Japan, with 14 confirmed cases, said it would bring forward its date to designate the coronavirus an “infectious disease”, as a third charter flight arrived, ferrying citizens home.

Such a designation, expected to take effect on Saturday, will permit compulsory hospitalization and use of public funds for treatment, among other measures.

The first of four planned flights taking South Koreans home landed on Friday, as tension simmered over the location of quarantine centers that nearby residents called too close for comfort.

The two Koreas opened a new hotline between Seoul and Pyongyang after agreeing to temporarily close a joint liaison office in a Northern border city until virus concerns ease, the South said.

Economic impact

Stock markets steadied slightly on Friday after the WHO praised China’s efforts to contain the virus, following a tumble the previous day over the rising toll in the world’s second-biggest economy.

“The fear of contagion risk is already evident in global financial markets,” Moody’s Investors Service said on Thursday.

China’s statistics show that just over 2% of infected people have died, suggesting the virus may be less deadly than the coronaviruses responsible for the 2002-2003 outbreak of the Severe Acute Respiratory Syndrome (SARS), and an episode of Middle East Respiratory Syndrome (MERS).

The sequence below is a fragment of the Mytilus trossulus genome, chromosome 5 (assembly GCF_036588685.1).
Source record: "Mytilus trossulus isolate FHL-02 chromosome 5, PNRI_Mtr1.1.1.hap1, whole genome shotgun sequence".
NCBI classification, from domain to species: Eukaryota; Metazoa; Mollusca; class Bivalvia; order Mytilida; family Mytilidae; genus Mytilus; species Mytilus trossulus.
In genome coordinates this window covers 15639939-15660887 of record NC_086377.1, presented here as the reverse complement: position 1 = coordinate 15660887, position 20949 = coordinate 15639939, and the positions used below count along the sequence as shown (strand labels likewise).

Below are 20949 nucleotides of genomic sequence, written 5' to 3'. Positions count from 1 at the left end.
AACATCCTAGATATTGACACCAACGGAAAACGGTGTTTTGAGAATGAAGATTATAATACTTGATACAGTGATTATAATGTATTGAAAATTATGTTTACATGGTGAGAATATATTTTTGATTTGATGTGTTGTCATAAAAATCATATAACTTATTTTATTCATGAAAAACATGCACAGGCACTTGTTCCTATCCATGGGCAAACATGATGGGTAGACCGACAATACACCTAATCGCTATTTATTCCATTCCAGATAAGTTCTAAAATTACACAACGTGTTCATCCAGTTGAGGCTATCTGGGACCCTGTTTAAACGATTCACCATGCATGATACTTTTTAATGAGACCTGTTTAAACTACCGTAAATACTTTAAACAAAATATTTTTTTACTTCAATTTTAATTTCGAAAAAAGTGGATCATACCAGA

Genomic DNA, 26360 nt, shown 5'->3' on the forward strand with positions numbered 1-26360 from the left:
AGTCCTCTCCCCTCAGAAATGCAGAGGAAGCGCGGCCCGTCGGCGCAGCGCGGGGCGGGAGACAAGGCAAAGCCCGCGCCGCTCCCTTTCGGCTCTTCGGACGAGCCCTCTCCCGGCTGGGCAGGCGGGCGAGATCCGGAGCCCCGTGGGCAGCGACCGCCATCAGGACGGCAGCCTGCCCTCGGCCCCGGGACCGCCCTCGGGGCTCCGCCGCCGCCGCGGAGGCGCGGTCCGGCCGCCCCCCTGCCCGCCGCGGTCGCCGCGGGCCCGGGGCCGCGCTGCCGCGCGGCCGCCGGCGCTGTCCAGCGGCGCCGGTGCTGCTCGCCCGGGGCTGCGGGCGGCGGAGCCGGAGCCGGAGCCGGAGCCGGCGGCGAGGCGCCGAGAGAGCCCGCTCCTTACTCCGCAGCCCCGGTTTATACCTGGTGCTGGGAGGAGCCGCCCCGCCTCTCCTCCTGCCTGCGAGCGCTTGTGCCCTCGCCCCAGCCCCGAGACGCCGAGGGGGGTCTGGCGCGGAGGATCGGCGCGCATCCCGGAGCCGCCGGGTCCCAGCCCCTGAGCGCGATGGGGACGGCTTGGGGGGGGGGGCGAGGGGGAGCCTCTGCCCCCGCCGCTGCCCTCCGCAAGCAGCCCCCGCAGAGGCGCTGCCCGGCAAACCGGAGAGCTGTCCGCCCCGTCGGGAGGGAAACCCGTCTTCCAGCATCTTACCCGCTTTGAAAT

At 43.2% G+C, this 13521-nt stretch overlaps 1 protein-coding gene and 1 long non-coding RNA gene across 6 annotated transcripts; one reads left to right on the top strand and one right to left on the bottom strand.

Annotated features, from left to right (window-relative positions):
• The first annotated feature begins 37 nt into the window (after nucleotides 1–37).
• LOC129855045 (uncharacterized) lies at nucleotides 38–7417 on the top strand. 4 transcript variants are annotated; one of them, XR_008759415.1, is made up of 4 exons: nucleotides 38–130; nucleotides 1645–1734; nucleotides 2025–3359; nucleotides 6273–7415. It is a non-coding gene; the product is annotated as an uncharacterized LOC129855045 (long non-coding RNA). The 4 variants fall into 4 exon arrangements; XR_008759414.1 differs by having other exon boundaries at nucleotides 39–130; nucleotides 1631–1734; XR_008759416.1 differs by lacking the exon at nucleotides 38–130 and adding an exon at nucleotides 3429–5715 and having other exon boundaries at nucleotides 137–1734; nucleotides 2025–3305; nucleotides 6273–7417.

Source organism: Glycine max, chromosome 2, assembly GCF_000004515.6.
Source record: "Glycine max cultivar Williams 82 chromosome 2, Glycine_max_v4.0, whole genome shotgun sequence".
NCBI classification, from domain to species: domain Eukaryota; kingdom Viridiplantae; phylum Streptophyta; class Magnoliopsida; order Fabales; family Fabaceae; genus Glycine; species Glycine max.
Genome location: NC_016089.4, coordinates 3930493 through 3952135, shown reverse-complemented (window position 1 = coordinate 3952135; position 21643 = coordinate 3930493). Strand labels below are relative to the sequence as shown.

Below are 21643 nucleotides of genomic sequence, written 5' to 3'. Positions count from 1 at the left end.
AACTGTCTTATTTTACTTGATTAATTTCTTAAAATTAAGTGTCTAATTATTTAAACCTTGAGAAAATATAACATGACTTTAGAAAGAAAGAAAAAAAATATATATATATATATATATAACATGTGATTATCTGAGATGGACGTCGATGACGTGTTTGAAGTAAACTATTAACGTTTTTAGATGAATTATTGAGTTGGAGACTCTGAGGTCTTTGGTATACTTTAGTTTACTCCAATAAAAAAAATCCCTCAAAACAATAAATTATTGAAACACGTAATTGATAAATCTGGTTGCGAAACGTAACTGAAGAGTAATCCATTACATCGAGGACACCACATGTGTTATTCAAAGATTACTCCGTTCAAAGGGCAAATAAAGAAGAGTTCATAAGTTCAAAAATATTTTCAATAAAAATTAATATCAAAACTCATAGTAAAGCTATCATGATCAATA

But economists fear its impact could be bigger than SARS, which killed about 800 people and cost the global economy an estimated $33 billion, as China’s share of the world economy is now far greater.

The virus impact could “reverberate globally”, hitting supply chains, Moody’s said, adding, “Global companies operating in the affected area may face output losses as a result of the evacuation of workers.”

In China, thousands of factory workers may struggle next week to get back to work from Lunar New Year holidays, as they face travel curbs. Major firms such as Alphabet Inc’s Google and Sweden’s IKEA have closed operations there.

Four Chinese provinces, including Shandong and Heilongjiang in the industrial rust-belt region, have asked companies not to start work before 10 February.

The virus is believed to have originated in a food market illegally selling wildlife in Wuhan. About 60 million people in surrounding Hubei are living under virtual lockdown.

By the end of Thursday, Hubei’s tally of cases approached 6,000, with 1,220 new cases detected, its health authorities said.

China will release winter and spring vegetable reserves in major northern cities to ease supply shortages, state news agency Xinhua said.

At least one doctor at a Wuhan hospital was beaten on Wednesday by the family of a patient declared dead of a coronavirus infection, online media firm Caixin said.

New cases are being reported every day around the world, spurring cuts to travel, outbreaks of anti-China sentiment in some places and a surge in demand for protective face masks.

Medical experts say the rising number of human-to-human transmissions outside China suggests the virus could spread.